THE Covid-19 virus has no moral conscience. It is happily multiplying in a conducive environment, while one half of the government is toiling away, the other half remains opaque, missing and in anonymity for the last 17 months.
There are 32 Cabinet ministers and 38 deputy ministers. For some reason, we are only familiar with the names and portfolios of the few ministers who make the news for the right reason. This is an opportunity for everyone to stand up, be counted and take the spotlight.
Right now, we are going through an unprecedented pandemic crisis. We need a whole-of-government and whole-of society approach to resolve hundreds of related issues. Every single day, people are looking towards the government to give them hope and confidence that normalcy will be restored.
Prime Minister Tan Sri Muhyiddin Yassin has allocated RM322.5 billion to manage the present crisis, boost our economic resilience and reinforce healthcare. This is the largest budget ever in the history of Malaysia.
Finance Minister Tengku Datuk Seri Zafrul Abdul Aziz said the generous budget was specifically designed to champion the cause of the vulnerable groups who are currently facing difficulties. To do this, the government needs every single person in the Cabinet, their resources and their staff to design effective channels and tools to ensure this money reaches every nook and corner of the needy in Malaysia.
Given the large budget, any Malaysian who starves or goes hungry is a symptom of a failed delivery system. However, despite the huge budgets and resources, some ministers have not even made a single statement on how their ministry is specifically addressing this pandemic – on its own.
For instance, the ministry responsible for the welfare of the community and has massive data, statistical and welfare literacy with direct access to the underprivileged. This is the time to use all its resources and play a pivotal role.
In 2001, the then prime minister, Tun Dr Mahathir Mohamad, set up a tiny Women’s Affairs Ministry, with only four staff, and a faintly sketched direction. Within a few years, this ministry grew to a colossal size and addressed a varied spectrum of issues ranging from children, women, senior citizens to victims of natural disaster.
In each category of the above issues, the then minister Tan Sri Shahrizat Jalil took a central role, “it’s my ministry’s problem” responsibility and integrated with other ministries’ resources to resolve problems, like natural disasters issues of yearly massive floods.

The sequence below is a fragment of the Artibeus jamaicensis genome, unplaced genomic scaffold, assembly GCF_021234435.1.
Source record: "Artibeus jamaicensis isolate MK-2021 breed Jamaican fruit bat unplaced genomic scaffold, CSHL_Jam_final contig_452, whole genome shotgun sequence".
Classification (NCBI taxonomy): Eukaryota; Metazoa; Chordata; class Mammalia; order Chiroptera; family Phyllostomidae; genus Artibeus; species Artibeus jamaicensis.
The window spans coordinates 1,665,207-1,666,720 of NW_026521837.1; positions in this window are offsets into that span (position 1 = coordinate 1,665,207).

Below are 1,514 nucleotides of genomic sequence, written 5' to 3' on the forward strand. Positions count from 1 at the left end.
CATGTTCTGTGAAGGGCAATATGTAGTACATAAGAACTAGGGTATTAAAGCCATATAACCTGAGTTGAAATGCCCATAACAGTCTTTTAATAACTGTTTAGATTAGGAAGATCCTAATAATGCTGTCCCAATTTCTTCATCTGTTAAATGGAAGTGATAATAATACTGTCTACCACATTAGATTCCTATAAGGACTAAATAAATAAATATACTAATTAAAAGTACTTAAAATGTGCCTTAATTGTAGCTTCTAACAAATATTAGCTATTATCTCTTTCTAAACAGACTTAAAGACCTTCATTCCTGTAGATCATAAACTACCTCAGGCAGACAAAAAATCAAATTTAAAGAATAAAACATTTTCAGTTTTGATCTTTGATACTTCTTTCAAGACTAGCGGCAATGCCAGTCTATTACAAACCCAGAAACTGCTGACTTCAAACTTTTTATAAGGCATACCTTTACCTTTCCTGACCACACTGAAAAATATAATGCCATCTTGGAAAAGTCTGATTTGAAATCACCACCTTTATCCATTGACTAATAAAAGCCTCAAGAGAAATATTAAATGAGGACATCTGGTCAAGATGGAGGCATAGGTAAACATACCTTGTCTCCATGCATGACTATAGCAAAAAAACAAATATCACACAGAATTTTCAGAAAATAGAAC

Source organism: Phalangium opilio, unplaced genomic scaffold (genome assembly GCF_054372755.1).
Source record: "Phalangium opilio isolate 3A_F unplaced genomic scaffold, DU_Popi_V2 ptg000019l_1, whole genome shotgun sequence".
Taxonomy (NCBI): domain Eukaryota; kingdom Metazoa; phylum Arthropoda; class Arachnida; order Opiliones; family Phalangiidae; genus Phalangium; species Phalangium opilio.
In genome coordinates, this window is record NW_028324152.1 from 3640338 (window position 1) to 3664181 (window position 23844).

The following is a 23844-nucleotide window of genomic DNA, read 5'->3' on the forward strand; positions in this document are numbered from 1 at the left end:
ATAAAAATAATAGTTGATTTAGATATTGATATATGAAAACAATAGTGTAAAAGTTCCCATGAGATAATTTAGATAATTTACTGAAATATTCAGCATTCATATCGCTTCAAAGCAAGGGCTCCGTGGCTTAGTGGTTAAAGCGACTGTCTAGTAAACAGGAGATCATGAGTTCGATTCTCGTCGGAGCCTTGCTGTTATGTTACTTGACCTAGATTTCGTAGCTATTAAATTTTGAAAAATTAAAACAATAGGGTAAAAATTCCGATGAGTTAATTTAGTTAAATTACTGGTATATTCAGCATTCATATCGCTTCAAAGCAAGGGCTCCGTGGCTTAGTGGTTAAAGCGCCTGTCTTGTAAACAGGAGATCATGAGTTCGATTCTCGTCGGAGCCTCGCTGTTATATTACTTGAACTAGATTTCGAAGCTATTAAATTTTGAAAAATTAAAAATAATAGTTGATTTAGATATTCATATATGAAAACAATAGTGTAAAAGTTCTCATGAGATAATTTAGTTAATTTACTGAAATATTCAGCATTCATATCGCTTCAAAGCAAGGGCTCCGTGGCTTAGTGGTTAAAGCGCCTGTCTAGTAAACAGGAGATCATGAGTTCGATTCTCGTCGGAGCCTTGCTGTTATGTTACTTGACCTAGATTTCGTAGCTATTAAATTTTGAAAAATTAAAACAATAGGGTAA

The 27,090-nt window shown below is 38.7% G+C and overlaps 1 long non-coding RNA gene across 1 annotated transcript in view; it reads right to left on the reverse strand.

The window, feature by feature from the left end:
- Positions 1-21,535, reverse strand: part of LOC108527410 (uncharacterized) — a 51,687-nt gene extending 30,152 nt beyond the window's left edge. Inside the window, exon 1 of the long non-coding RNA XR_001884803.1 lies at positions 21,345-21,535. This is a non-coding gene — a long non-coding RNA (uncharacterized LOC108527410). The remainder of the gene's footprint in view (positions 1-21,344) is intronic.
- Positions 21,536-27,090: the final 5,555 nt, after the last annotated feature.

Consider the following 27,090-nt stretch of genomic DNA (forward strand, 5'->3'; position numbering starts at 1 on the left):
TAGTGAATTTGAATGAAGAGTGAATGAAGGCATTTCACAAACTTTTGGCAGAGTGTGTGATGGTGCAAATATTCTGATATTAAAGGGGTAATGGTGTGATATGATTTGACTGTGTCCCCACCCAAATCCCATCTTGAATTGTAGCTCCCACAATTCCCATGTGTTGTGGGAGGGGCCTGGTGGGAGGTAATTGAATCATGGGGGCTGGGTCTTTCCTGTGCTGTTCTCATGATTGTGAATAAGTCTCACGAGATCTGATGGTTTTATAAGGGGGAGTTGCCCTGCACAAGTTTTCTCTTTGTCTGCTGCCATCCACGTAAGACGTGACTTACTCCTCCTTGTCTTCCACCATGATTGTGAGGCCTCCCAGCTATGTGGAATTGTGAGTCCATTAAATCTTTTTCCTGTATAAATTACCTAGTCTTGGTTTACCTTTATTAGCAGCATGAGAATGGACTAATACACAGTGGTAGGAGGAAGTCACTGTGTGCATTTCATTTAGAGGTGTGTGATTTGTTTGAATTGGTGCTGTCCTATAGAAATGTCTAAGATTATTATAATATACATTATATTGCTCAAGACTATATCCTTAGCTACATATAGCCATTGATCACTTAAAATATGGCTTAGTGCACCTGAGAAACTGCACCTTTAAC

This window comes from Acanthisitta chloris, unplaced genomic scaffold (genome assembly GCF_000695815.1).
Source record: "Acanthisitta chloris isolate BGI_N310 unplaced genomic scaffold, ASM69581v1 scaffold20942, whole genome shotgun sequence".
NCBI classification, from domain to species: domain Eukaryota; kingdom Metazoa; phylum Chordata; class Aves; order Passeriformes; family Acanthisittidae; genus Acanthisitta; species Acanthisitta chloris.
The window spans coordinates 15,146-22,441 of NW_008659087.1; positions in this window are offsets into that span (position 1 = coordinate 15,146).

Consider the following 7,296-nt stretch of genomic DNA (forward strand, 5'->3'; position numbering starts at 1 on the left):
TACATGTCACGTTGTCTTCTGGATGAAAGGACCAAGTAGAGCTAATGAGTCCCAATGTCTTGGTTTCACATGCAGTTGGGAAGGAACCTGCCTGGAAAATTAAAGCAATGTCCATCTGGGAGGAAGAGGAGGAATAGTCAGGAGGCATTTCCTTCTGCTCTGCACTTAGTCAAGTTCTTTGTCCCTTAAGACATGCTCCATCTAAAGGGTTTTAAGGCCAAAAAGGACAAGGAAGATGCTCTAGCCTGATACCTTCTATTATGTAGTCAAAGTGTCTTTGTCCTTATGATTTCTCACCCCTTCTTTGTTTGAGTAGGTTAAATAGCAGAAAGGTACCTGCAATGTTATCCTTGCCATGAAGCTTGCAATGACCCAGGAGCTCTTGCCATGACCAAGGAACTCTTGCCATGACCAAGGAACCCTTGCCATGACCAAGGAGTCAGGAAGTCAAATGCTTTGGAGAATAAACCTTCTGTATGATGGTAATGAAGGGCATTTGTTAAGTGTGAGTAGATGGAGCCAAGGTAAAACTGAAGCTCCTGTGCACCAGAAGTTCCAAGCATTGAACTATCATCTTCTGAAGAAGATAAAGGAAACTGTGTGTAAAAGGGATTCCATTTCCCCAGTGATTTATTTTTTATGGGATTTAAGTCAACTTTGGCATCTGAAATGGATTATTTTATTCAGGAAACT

In just a few years, the ministry was redefined as the Ministry of Women, Family and Community Development, while it merged with the Welfare Ministry. The ministry kept growing, with sprawling new departments, institutions, welfare homes, creches, now with a massive almost 10,000 staff.
During Shahrizat’s tenure, Malaysia hosted the first Non-Aligned Movement Women Ministerial Meeting, attended by ministers from all over the world and produced the Nam Putrajaya Declaration, for international point of reference.
Following that, the Nam Institute for the Empowerment of Women headquarters, in Kuala Lumpur, was set up to develop partnerships with all member countries. The list is endless. The ministry grew, was relevant and was internationally visible. It is the minister who makes things happen.
Khairy Jamaluddin, the minister of Science, Technology and Innovation, runs a small ministry, with the lowest budget in the government. The prime minister appointed Khairy as the coordinating minister for the National Covid-19 Immunisation Programme. He worked innovatively and diligently, procured vaccines and speedily delivered it to well-facilitated vaccination centres.
The rapid vaccination of the population presented a spectrum of challenges, from production to distribution, deployment and importantly, acceptance. As I write this, 19 million people have registered for vaccines and more than 10 million have received their first dose. So far, the process has been visibly efficient.
One of the biggest hurdles, all over the world, has been in convincing and building trust that vaccines indeed work. No one in the world was prepared for this pandemic. Yet, with conscientious planning, other countries have turned this situation around. These are extraordinary times that call for extraordinary sacrifices.
Our frontliners face daily threats of death, and yet they are not missing in action. They turn up. As you can tell, many ministers could play an individualistic, prominent role, without being told so. Covid-19 should not be an excuse for government departments and agencies not to be fully operational – it should be the very reason for them to go beyond the call of duty. This can only happen if the ministers understand the full depth and range of the trauma, the chaos and, above all, the indignity that people are being subjected to.
The Covid-19 virus will take a gracious bow and leave us at some point. But the future generation will never forgive us if the situation gets any worse.
Vasanthi Ramachandran is an author, brand strategist and runs Helping Hands.